Article from: TDM 4 (2009), in Editorial
Arbitration and dispute resolution in Latin America is multi-faceted:
The region has become an important user of arbitration and the major arbitration institutions have established offices in the area. Many leading investment arbitration awards arise from conflicts in Latin American countries.
Mexico has recently opened up federal public-works and PPP-contracts to arbitration, albeit with some flaws, and ratified the MIGA-Convention 1985. However, it has not adhered to ICSID and signed the Washington Convention 1965. Other countries such as Bolivia, Ecuador and Venezuela have receded from or limited commercial and investment arbitration. Brazil shows significant foreign investment without having ratified any investment arbitration treaty and having a special arbitration regime. Latin American transnational companies have become capital exporters interested in the protection of their investments. Some countries intend to incorporate arbitration into their constitutions. Legacies such as the Calvo doctrine find followers even outside the region.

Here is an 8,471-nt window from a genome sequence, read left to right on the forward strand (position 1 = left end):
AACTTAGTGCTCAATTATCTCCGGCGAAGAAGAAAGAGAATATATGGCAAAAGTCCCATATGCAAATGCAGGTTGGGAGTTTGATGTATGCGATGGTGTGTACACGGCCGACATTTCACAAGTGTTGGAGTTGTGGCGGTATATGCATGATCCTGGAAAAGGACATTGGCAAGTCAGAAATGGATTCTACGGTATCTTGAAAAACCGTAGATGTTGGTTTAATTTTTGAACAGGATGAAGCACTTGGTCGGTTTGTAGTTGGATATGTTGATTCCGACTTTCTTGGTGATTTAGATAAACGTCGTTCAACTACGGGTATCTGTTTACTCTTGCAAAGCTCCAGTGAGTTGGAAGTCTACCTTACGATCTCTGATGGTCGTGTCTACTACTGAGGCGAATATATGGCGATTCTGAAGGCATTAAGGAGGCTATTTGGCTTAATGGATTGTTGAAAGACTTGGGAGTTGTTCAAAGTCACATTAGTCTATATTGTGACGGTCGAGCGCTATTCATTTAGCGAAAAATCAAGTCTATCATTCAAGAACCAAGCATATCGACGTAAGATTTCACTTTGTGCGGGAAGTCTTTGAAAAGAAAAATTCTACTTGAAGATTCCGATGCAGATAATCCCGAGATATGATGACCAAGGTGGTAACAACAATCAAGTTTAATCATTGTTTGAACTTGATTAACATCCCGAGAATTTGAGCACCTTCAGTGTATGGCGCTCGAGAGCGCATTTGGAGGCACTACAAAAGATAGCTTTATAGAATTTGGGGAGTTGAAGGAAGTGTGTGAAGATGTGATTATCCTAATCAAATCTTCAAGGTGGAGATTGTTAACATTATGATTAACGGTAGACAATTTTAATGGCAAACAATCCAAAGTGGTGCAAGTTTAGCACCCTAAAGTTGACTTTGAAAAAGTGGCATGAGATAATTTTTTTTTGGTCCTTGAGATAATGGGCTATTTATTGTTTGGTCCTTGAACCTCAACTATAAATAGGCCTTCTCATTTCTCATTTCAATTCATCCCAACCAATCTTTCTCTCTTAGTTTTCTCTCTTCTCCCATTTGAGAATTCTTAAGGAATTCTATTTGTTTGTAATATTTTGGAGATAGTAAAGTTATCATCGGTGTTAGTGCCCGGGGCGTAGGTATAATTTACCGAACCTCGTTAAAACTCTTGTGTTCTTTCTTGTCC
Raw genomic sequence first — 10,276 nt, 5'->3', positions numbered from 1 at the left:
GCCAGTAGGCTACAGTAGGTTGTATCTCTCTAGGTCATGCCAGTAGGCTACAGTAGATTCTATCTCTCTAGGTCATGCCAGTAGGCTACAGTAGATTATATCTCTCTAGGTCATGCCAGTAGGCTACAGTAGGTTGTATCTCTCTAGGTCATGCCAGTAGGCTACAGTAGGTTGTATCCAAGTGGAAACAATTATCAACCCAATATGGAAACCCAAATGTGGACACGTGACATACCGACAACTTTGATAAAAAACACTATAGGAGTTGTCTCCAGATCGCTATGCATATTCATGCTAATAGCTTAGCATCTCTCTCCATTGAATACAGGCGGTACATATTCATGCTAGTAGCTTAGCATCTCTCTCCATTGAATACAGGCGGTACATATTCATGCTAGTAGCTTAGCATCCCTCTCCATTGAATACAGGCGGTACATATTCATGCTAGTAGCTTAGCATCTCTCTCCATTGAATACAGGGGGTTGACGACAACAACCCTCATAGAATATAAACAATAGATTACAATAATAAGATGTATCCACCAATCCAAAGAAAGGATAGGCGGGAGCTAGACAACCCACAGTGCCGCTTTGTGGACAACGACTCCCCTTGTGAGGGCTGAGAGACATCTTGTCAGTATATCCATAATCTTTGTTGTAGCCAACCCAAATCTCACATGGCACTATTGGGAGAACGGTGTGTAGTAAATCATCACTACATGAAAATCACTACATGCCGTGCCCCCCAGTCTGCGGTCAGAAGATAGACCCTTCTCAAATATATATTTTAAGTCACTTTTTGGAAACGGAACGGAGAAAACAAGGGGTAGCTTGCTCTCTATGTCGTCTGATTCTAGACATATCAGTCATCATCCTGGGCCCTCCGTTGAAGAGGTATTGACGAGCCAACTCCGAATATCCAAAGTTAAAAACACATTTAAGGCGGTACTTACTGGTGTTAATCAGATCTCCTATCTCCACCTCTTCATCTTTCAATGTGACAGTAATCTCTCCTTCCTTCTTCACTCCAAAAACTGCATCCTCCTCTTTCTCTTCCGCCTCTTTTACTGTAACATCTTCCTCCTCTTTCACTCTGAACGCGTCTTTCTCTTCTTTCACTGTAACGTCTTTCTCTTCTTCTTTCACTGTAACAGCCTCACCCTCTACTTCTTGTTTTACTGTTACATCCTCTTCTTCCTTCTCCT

This Special Edition Latin America contains twenty-eight articles dealing with Latin America in general and, in particular, with countries such as Argentina, Brazil, Bolivia, Colombia, Ecuador, Mexico, Peru, Venezuela, covering topics such as CAFTA, commercial arbitration, enforcement of arbitration awards, commentaries to cases, foreign investments, ICSID, intellectual property, investment arbitration, Public Private Partnerships (PPPs) and WTO dispute resolution, among others.
In spite of many political and economic problems, Latin America is a region of opportunities and a place where new "recipes" for infrastructure development such as BOTs, PPPs and modern forms of dispute resolution and investment protection are being tested. This edition provides some insight in what is happening in the region which I hope you will find interesting and useful.